Rebecca Hazard has created a special immersive environment where the viewer and their gaze is implicated as both spectator and subject. In the world where we are all examining the new terrain of the Anthropocene, 'Honey,

you're caving in' is attempting to draw us into the intimacy of the subject by creating space to make new and emerging connections to our own flesh, ideas and practices towards the body as the central substance. Instead of focussing on the increasingly urgent matters concerning the climate change, the paintings are a tool to a transformation or a challenge of self and our desperate need to slow down. It is an anxious acknowledgement that we need to be in constant reconning with this dilemma and all the intertwined value systems within it.

To encounter these enlarged images is equally overwhelming as it is beautiful. The work is inserting itself into the rhythms of our own pulse, channelling an attitude of hope and being awake in the world. The artist is examining the roles of meat in our sustenance, consumption, the relationships with animals that humans eat, while considering them as a witness to our humanity. Can we become transfixed by the experience when confronted with intimacy within the lipid and muscular flesh, the blood vessels and glowing colour that allows us to imagine what it's like to be 'outside one's skin' - to be free of it - to be augmented - to imagine ourselves in our virtual avatar form - to unsettle us.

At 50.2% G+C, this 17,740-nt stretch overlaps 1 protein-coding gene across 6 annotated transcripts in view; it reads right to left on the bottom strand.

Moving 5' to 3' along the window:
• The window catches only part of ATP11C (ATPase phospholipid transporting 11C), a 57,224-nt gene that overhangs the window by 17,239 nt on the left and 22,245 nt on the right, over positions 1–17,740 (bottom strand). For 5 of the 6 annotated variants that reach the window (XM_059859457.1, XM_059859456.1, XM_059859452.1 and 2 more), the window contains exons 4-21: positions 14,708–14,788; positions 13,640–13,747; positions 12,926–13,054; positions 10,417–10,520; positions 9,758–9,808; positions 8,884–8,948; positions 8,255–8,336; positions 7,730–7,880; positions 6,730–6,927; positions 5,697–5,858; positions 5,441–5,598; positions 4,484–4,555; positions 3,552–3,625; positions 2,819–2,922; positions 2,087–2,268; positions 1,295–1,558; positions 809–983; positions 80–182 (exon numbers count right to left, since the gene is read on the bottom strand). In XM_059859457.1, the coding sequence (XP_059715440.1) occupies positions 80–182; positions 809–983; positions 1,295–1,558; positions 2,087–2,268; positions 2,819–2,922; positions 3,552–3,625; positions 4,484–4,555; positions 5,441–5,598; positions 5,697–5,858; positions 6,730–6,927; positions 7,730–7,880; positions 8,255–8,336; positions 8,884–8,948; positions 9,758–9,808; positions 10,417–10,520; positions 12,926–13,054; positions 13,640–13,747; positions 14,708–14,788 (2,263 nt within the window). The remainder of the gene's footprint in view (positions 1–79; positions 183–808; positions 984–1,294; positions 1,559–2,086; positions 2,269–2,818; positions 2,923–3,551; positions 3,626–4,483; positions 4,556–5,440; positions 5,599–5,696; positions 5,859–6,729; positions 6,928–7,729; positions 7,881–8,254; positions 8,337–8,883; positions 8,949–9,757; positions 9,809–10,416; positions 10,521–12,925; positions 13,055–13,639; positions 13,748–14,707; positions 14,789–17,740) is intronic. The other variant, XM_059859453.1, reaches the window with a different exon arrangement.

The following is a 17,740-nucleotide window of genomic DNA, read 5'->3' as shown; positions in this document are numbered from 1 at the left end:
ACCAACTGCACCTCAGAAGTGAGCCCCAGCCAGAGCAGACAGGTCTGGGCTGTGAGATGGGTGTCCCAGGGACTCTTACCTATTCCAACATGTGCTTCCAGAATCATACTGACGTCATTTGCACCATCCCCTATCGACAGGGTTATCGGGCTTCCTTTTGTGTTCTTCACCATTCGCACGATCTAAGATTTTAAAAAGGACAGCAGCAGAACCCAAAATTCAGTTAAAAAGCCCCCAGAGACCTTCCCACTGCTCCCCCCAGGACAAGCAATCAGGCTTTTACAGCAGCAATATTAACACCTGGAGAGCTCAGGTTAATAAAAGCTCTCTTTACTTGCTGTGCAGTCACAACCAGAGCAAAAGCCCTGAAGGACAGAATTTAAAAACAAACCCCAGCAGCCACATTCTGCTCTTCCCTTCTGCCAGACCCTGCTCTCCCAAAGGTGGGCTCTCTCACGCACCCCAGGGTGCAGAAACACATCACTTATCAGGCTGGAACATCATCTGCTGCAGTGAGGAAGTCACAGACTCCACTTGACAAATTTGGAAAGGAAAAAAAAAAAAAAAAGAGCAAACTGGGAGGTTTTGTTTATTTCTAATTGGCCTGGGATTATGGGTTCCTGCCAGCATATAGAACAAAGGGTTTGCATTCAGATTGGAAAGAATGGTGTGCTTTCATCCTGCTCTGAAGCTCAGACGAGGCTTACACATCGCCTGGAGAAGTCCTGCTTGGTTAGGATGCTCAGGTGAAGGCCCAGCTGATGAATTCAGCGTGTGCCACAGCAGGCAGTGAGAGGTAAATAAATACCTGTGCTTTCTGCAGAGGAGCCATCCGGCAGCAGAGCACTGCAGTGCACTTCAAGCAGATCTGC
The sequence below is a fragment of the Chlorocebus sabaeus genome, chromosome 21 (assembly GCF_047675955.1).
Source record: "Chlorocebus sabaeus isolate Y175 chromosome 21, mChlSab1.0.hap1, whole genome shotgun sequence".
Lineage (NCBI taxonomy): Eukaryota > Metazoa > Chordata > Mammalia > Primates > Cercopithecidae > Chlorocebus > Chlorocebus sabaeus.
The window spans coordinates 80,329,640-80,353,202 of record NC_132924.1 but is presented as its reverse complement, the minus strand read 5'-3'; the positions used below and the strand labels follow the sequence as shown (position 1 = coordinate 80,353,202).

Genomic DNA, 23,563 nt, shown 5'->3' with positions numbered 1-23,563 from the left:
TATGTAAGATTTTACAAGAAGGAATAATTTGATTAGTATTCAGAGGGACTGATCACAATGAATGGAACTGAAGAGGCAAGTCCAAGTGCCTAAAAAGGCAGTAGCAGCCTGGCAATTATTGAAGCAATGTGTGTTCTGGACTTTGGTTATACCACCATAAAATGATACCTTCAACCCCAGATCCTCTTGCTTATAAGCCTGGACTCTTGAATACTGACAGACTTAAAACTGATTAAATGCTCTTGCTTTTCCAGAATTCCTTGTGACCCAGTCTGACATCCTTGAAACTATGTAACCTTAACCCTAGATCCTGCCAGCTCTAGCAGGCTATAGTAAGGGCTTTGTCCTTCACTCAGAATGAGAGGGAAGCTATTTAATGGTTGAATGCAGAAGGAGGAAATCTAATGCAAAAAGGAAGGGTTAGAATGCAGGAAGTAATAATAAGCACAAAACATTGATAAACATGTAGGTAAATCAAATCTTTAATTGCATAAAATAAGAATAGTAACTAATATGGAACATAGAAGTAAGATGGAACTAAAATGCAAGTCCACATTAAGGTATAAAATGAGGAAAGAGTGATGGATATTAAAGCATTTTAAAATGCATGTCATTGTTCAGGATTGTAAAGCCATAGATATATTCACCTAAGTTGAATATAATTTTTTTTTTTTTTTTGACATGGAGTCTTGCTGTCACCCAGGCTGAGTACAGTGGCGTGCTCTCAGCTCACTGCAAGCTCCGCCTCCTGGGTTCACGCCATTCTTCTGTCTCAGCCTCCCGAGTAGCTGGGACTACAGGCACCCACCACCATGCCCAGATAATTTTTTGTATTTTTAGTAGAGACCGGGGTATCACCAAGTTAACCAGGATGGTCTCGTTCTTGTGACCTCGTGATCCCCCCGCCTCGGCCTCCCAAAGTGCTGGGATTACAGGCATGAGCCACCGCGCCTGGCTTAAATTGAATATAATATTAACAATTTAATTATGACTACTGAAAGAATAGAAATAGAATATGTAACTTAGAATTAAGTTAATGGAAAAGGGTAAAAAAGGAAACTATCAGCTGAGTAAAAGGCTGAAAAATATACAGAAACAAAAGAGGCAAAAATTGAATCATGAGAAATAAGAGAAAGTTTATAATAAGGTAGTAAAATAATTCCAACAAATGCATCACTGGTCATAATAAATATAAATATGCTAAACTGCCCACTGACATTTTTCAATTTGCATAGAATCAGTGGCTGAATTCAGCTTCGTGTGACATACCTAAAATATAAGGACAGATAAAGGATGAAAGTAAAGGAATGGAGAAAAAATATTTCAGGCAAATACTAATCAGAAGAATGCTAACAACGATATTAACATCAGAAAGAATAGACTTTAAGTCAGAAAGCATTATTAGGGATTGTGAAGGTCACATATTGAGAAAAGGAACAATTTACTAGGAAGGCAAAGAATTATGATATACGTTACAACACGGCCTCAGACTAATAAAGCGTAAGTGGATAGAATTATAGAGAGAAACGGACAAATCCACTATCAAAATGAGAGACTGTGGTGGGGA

Hazard has created a soft landing for the body to become the safe object of a voyeuristic gaze for all. No more is the flesh safely removed from sight and we can finally get ready to face instead of fetishize the current schism between the self and the environment. The work is an invitation to a familiar context which enlarges our perspective towards a differentiated practice of care and repair. More importantly, the artist has all of us confront our position as the apex predator in hope of guiding us towards flexing our vulnerability muscle instead.